Indian economy can look at better post-COVID decade with a growth rate of 8% as the prospects look better with recovery on track, said Arvind Panagariya, Professor of Economic, Columbia University and Former VC, NITI Aayog. He added that the country will return to pre-COVID GDP growth, which will be significantly higher compared to pre-Covid days. Speaking at the Business Today MindRush event on Friday, January 22, Panagariya, however noted that the economic recovery hinges upon the recovery from COVID-19.
"The faster we bring the spread of the virus under control, the faster the economy will return to its pre-COVID level," he noted.
Talking about the options for catalysing growth, Panagariya listed four ways the government can speed up the recovery process.
1. Coronavirus vaccine: He stated that the government needs to be aggressive on bringing the virus under control even if it has to spend around "8-10 billion dollars of public money". He said the money will be well spent for the simple reason that "for every week that we advance the recovery of the economy, we will be recovering several billion dollars."
The government, Panagariya said, could also be a bit more aggressive on the COVID-19 vaccine approval process as long as it is completely safe. "Even it is just about 50% or more effective, and not as high as 90%, the government should go ahead with it."
2. The fiscal scale: Panagariya backed the government on not announcing fiscal stimulus at the scale of United States and European economies which spent upto 10-12% of the GDP. He said this was "bandied around in India as well, but the government was wise not to do that as supply had been shocked as much as the demand at the time."
"With supply in complete shock, workers not able to return to work, with input markets disrupted because of the inability to transact, there was no way demand stimulus would have generated a supply response. But now we are in a situation where supply responses are entirely possible, and therefore the demand stimulus could be of some help," he noted.
3. Bank recapitalisation- Favouring privatisation of public sector banks, Panagariya said, "it is clear that despite the good bit of support that the government gave on the credit side, in terms of delayed repayments of loans and one-time restructuring without any cost, still with all that there will be businesses that may not be viable and profitable in the long run. There will be bankruptcies, more NPAs will accumulate in the banks and this vulnerability will be more in public sector banks."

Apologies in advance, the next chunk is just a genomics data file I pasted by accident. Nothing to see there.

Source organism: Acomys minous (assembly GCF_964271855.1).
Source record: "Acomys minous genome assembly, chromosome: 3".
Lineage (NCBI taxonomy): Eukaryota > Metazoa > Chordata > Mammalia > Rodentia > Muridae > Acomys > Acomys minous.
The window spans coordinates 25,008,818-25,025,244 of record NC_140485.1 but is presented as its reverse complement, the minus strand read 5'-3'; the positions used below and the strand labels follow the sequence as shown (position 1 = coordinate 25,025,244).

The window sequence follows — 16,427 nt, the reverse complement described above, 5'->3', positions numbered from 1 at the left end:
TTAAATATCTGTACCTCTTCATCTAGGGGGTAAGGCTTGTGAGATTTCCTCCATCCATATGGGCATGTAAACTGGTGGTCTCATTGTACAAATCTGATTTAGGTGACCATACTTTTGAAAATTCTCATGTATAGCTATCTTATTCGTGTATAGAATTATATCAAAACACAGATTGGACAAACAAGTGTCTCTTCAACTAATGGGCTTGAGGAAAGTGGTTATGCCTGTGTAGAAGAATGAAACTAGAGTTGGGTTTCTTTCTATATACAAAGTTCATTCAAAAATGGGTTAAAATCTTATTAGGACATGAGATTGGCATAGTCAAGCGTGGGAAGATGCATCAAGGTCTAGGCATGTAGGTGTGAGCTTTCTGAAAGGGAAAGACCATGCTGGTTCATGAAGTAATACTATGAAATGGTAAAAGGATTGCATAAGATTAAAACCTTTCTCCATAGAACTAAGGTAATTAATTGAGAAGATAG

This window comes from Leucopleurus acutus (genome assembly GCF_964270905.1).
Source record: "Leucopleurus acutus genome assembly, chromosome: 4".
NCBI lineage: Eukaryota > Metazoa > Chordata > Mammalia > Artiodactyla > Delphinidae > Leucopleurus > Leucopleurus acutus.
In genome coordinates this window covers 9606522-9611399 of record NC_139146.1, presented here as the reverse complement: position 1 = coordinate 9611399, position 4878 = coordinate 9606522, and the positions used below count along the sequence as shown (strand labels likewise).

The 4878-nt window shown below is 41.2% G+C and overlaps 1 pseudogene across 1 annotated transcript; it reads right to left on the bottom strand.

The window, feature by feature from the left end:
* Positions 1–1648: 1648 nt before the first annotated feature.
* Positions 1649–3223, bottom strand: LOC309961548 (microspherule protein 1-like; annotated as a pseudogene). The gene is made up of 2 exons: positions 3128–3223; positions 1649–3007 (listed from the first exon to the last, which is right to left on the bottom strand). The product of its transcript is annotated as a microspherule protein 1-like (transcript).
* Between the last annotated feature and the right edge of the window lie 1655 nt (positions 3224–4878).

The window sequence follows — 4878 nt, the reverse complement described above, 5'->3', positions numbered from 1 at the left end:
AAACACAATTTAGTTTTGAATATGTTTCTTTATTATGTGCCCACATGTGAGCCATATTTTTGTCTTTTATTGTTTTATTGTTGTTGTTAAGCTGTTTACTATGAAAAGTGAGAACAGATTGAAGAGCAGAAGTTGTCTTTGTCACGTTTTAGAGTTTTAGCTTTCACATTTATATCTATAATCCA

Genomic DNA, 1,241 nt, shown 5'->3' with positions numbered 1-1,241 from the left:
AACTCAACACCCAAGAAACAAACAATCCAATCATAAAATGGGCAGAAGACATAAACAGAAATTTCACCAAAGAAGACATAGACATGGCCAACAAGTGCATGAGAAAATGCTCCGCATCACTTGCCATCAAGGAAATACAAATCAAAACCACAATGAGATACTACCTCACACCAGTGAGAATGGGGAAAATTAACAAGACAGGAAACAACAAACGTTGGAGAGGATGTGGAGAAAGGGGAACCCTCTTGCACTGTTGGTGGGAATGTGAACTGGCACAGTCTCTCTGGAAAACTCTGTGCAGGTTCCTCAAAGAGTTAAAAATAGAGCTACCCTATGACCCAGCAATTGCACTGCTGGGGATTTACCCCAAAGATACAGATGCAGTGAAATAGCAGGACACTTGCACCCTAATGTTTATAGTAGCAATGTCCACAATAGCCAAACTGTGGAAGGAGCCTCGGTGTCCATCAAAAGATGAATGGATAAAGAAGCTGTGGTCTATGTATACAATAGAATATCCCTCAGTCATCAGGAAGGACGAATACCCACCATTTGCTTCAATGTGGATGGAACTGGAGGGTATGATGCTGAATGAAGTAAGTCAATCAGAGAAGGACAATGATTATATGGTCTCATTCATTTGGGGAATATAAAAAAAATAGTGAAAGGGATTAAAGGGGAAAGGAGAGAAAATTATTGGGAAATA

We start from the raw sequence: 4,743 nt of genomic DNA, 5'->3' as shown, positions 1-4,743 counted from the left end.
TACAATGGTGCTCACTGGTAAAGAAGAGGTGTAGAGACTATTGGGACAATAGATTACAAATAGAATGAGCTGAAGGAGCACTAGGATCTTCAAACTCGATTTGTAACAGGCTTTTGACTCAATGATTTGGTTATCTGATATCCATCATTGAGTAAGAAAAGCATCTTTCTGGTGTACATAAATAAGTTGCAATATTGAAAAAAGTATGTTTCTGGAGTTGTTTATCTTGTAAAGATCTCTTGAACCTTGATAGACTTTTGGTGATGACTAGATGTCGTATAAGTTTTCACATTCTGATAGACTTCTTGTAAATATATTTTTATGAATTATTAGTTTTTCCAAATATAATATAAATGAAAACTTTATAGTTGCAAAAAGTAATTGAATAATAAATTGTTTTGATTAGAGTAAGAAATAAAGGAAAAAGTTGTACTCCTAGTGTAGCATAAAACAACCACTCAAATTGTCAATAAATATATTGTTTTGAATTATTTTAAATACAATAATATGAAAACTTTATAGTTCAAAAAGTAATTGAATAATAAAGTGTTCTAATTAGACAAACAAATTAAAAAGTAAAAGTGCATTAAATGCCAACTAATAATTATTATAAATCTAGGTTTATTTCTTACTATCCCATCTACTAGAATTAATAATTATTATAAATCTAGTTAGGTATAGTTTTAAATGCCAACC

"So as a third step the government should go in a substantial way to recapitalise the banks in advance. Because nothing will hurt the economy more on the way to its recovery than at all in the credit growth. The credit crunch should not happen,: Panagariya stated.
4. Privatisation- Panagariya added that privatisation is good for the economy. "It is time for the privaisation to move on a substantial scale, even with this very limited fiscal response, fiscal deficit during the FY21 is going to be 12-15% and this to GDP ratio will rise from 72%- 85%, which is a very high debt-GDP ratio. The government needs to address it, and the privatisation is clearly a major step that can be taken," he said.
"All evidence shows that public sector enterprises performed extremely poorly relative to their private sector counterparts."
Privatisation is a major step, it is good for the economy," Panagariya stated.
Talking about the future prospects of the economy, Panagariya added that they look good. "I would say post-COVID decade, India would certainly grow at 8 per cent plus, I say that with conviction, because post-COVID decade will be different for the reasons of the number of reforms that the government has already put in place such as low corporate tax, IBC, GST, labour reforms, farm law reforms, digitisation, etc, as these were not in place two or three years ago," he noted.
Listing 3-4 structural reforms the government needs to go ahead with before the end of its current term, Panariya mentioned the following:
1. Import substitution - Centre needs to reverse it.
2. Land laws
3. The financial sector needs to be strengthened further apart from recapitalisation
4. Liberalisation and rationalisation of labour laws- States, under the revised labour laws, can raise the limit on the number on the number of workers, he said. "Law permits the states, through notification, to raise the limit," panagariya said.